Melbourne halfback Cooper Cronk says the Storm embrace the challenge of playing their best football for a month after missing out on a top four spot.
Cooper Cronk says Melbourne are embracing an “all on the line” mentality as they face the unusual prospect of a month of do-or-die NRL competition.
Barring the 2010 season when they picked up no points due to salary cap infractions, Melbourne hadn’t finished outside the top four since 2005 – until this season.
So it will be a rare experience for the sixth-placed Storm when they meet seventh-placed Canterbury in an elimination final at AAMI Park on Sunday.
However, halfback Cronk said on Monday the Storm took a lot of confidence from their past two months, in which they won six out of eight games.
The only team to win the NRL competition from outside the top four since it switched to a top eight format were the Bulldogs, who did it from sixth back in 1995.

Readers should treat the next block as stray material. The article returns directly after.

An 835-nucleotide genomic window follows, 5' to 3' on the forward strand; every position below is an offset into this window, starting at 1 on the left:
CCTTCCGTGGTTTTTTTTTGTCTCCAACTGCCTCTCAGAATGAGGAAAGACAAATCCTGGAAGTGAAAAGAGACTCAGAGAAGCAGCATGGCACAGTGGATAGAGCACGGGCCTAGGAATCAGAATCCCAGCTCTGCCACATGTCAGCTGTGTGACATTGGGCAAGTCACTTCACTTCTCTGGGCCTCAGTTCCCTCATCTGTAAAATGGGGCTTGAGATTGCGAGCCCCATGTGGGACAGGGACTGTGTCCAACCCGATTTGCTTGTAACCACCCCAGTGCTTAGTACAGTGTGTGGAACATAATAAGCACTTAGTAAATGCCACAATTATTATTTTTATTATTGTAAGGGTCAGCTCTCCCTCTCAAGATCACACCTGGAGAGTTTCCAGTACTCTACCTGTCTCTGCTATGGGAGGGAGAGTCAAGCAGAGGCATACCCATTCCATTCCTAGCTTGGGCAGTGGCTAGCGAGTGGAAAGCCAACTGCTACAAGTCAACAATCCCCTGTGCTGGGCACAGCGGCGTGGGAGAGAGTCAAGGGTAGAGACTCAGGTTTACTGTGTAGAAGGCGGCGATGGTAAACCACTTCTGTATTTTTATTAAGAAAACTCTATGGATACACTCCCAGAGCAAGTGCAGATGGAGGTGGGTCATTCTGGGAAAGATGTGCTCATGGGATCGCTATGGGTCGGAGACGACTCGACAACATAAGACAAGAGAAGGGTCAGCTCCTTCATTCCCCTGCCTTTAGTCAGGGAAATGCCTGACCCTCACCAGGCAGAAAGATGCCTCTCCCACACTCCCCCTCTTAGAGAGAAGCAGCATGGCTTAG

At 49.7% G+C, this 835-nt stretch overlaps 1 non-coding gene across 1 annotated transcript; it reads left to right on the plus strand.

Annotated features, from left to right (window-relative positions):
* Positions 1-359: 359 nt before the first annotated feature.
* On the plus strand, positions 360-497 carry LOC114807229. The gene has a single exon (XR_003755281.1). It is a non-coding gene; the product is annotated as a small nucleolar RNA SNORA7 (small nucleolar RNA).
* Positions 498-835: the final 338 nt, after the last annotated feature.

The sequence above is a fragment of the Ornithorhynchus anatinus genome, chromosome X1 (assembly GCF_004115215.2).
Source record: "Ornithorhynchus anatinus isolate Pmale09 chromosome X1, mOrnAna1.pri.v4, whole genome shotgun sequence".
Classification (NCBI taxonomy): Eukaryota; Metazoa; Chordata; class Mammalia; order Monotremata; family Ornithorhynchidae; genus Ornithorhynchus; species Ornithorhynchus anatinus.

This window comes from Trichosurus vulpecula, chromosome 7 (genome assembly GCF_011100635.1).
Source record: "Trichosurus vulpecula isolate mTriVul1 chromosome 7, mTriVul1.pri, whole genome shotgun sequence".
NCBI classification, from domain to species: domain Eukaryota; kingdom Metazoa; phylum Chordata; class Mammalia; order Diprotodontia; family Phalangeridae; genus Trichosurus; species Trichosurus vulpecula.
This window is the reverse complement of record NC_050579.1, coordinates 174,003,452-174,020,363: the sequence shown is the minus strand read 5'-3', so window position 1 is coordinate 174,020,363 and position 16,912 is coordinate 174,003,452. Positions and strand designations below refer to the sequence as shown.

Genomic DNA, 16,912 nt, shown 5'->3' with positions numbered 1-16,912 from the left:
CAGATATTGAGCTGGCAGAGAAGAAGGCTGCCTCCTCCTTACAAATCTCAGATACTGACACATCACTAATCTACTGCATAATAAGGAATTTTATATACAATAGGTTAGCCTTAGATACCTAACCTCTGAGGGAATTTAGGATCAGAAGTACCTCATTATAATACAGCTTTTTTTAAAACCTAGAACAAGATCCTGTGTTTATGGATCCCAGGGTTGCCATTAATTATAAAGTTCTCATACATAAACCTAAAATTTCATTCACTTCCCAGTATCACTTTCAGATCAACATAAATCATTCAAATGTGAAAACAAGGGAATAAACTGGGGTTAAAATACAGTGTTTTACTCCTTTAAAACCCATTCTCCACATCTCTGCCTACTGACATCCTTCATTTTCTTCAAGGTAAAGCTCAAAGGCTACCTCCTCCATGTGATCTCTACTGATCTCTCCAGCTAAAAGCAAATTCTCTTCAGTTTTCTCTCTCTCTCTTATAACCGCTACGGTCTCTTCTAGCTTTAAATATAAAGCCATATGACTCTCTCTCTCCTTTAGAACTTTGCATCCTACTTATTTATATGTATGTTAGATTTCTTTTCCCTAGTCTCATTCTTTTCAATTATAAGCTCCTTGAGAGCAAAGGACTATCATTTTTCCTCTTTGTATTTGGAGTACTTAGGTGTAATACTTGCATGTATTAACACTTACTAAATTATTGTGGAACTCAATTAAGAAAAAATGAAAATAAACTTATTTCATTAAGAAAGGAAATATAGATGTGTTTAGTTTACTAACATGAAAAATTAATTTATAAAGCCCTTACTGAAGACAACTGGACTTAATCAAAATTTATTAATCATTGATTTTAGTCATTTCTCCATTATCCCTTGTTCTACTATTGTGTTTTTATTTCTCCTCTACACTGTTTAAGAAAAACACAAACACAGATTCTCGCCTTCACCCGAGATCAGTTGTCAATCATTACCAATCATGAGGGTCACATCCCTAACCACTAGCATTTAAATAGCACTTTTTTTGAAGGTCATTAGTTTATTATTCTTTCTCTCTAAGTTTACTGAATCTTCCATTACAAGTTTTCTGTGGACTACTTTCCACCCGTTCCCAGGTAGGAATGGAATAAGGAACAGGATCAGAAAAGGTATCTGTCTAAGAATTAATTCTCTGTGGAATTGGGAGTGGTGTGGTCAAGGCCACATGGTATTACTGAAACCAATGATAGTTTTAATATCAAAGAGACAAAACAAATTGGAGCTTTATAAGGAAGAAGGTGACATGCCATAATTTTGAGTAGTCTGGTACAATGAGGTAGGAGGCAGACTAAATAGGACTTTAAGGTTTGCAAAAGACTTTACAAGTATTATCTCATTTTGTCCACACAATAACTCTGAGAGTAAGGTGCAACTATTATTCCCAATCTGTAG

“It’s definitely a challenge. I’m not shying away from it,” Cronk said.
“There’s no doubt that it makes it more difficult – that’s the idea of playing consistent football and finishing in the top four.
“For 20 weeks of the season we were pretty inconsistent. Our last eight weeks has been pretty good.
“We’ve given ourselves an opportunity. We know our best football is up there with the best.
“Can we do it for a month? That’s the challenge.”
Cronk rated captain Cameron Smith a 50-50 chance of playing against the Bulldogs as he races to be fit after the ankle sprain suffered last week.
He felt the fact the game wasn’t till Sunday would help.
“It’s a concern, there’s no doubt about that, I’m not sugar-coating it,” Cronk said.
“I think he (Smith) is thereabouts. He’s passionate for the club like no other player, so he’ll do everything possible.
“We’ve got a super-good medical department. The plus thing for us is that he finished the game on Friday night. The negative is he was on crutches on Saturday morning.”
The Bulldogs hammered the Storm 40-12 in Perth in the wake of the Alex McKinnon injury but just shaded them 6-4 in Melbourne and Cronk called them a “red hot challenge”.
“There’s no doubt they play a very confrontational game straight up the middle third of the field, their front rowers generate a lot of ball plays for them,” Cronk said.
“We need to treat them as if they are a half or a five-eighth.
” (They also have) dangerous halves.”